Riflescopes: Under $1000 or just over

 

Updated in December 2017

There is a considerable gap between $600 and $1000, so there are a lot of scopes to choose from  and most are pretty competent.  Still, I have some rather specific favourites.  Also, I am extending this to just over $1k, since there is some variance in pricing between retailers.  Generally, I take pricing information from the SWFA website and use that for my categories as appropriate.

Low range variables:

Burris XTR II 1-8×24 barely sneaks into this range, but does so with a bang.  I like FFP reticle in 1-8x scopes and the XTR II really works well.

If you prefer a mrad based reticle rather than a BDC one, SWFA SS HD 1-6×24 is still my favourite of the FFP designs.


However, with 1-6×24, there is a lot to be said about good SFP scopes and Hawke Frontier 1-6×24 was a very pleasant surprise.  It is a very solid package with an intelligently designed reticle.

General Hunting:

Vortex introduced their Razor HD LH scopes and they have become my general recommendation for hunting scopes.  I have tested all three models and I am very impressed with them: 1.5-8×32, 2-10×40 and 3-15×42.  Aside from other good qualities, these are exceptionally easy to get behind and they are lightweight to boot.

If you like FFP scopes for hunting, consider Burris Veracity 2-10×42.  It has a well worked out reticle that functions nicely across the whole magnification range.

Allround performance:

Vortex Razor HD LH 3-15×42 (good optical and mechanical quality, long and flexible eye relief, enough magnification range for almost any type of shooting you might do other than house clearing).

Low Light:

The options for low light used to be a lot more  sparse than they are now.  Almost any good quality scope with a large enough objective will do.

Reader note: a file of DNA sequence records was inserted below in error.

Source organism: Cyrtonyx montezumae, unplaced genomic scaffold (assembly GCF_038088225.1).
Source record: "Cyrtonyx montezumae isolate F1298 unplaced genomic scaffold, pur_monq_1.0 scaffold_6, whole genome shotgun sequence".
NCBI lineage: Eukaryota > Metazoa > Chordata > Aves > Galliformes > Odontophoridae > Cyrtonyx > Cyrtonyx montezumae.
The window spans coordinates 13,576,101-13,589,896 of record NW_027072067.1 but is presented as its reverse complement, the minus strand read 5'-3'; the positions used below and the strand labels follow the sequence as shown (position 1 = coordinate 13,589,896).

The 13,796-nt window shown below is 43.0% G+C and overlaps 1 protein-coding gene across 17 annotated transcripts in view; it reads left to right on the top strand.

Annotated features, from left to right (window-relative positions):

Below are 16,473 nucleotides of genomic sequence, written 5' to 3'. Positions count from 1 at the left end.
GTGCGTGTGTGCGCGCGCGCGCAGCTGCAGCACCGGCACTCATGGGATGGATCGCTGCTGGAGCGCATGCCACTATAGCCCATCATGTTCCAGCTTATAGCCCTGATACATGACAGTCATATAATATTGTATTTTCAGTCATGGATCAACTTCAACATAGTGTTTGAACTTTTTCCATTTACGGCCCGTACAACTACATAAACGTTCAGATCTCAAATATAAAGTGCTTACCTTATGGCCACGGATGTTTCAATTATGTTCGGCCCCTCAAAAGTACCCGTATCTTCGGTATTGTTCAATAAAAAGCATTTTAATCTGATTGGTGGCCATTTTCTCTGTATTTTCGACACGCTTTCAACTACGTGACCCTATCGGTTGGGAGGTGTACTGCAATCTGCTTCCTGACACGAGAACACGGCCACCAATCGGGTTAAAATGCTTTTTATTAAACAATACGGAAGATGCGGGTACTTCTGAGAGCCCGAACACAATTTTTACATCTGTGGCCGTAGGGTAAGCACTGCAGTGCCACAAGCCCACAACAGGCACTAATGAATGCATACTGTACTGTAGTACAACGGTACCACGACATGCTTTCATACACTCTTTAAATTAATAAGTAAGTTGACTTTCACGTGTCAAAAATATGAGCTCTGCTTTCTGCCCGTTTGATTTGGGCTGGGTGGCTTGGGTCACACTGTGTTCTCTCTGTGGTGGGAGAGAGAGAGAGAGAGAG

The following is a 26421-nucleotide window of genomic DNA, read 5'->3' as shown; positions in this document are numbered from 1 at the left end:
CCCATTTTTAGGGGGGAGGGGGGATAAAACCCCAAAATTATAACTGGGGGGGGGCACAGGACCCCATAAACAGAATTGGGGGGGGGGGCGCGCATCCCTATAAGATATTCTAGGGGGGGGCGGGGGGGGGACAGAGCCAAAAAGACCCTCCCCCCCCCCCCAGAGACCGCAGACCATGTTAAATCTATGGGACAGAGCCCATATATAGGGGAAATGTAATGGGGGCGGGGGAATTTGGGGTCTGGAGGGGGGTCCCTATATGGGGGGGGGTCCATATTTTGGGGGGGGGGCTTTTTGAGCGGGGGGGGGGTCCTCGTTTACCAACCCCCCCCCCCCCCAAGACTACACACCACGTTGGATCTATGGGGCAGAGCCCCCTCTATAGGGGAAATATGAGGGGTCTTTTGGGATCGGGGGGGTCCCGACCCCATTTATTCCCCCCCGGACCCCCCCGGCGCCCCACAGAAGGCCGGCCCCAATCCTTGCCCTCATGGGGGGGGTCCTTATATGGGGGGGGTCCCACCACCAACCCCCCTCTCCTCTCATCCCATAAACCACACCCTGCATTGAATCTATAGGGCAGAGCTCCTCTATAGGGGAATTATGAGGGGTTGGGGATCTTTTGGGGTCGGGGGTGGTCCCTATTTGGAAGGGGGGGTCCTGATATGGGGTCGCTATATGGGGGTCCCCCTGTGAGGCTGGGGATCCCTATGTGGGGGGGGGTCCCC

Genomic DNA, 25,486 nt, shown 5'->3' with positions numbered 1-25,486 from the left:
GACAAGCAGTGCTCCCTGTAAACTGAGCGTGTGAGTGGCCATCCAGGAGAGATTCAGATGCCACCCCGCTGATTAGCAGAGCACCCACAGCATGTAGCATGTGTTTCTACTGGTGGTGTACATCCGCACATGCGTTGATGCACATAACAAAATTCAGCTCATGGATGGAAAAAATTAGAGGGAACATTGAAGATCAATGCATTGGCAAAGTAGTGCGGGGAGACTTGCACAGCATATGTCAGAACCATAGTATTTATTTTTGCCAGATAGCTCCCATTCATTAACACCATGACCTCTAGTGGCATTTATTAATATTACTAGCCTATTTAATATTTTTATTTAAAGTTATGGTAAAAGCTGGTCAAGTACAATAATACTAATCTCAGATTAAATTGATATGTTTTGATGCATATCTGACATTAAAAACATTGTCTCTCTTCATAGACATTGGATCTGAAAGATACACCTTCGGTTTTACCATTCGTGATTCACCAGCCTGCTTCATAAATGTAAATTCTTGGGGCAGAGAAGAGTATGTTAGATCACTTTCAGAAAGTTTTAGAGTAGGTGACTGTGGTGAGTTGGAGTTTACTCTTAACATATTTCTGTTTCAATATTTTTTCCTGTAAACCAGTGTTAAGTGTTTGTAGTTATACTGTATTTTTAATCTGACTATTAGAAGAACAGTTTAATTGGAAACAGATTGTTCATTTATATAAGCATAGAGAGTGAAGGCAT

Swaro Z3 4-12×50, Meopta MeoPro 4-12×50 and Leica ER5 3-15×56 are all good options.


High Power/Bench/Long Range/Varmint:

In the $1k range, I think Sightron SIII scopes are really your best bet with 6-24×50 and 8-32×56 being real standouts.

Tactical/Precision Shooting:

SWFA SS 3-9×42 and 3-15×42 FFP scopes are still my go to designs in this category, but once you get to $1k or so there are a couple of other very good options.  This segment has been very active in the last two years.

Burris XTR II 2-10×42 is a very well rounded option with good glass, repeatable turrets, and excellent general purpose magnification range.

 If you want a little more magnification, try Vortex PST Gen 2 3-15×44.
These two, in my opinion, are the best of their respective product lines.
If you are looking, for yet more magnification, I like two designs that are sufficiently far apart price-wise that they should both be here:
Athlon Ares BTR 4.5-27×50 is about as good as you will find in a full featured scope for $800 or so. I have now had enough hands on time with it to be reasonably confident in endorsing it.
If you can go up in price to just a touch over $1k (roughly 30% increase over the Ares), Vortex PST Gen 2 5-25×50 is a little better optically.  Both of these scopes are working very well for me.



Updated in October 2016

In this price range, you can already look for more than simply solid fundamentals.  Here you can pick and choose certain features.

There is a considerable gap between $600 and $1000, so there are a lot of scopes to choose from.  Still, I have some rather specific favourites

 

Low range variables:

Burris XTR II 1-8×24 barely sneaks into the sub $1k range, but does so with a bang.  I still need to finish a complete test, but I am pretty impressed so far.

If you prefer a mrad based reticle rather than a BDC one, SWFA SS HD 1-6×24 is still my favourite.

 

General Hunting:

Vortex introduced their Razor HD LH scopes and they have become my general recommendation for hunting scopes.  I have tested all three models and I am very impressed with them: 1.5-8×32, 2-10×40 and 3-15×42.  Aside from other good qualities, these are exceptionally easy to get behind and they are lightweight to boot.

 

Allround performance:

Vortex Razor HD LH 3-15×42 (good optical and mechanical quality, long and flexible eye relief, enough magnification range for almost any type of shooting you might do other than house clearing)

 

Low Light:

Trijicon 2.5-10×56

If you want something a little lighter, try Meopta MeoPro 4-12×50

 

High Power/Bench/Long Range/Varmint:

Sightron S3 6-24×50

Sightron S3 8-32×56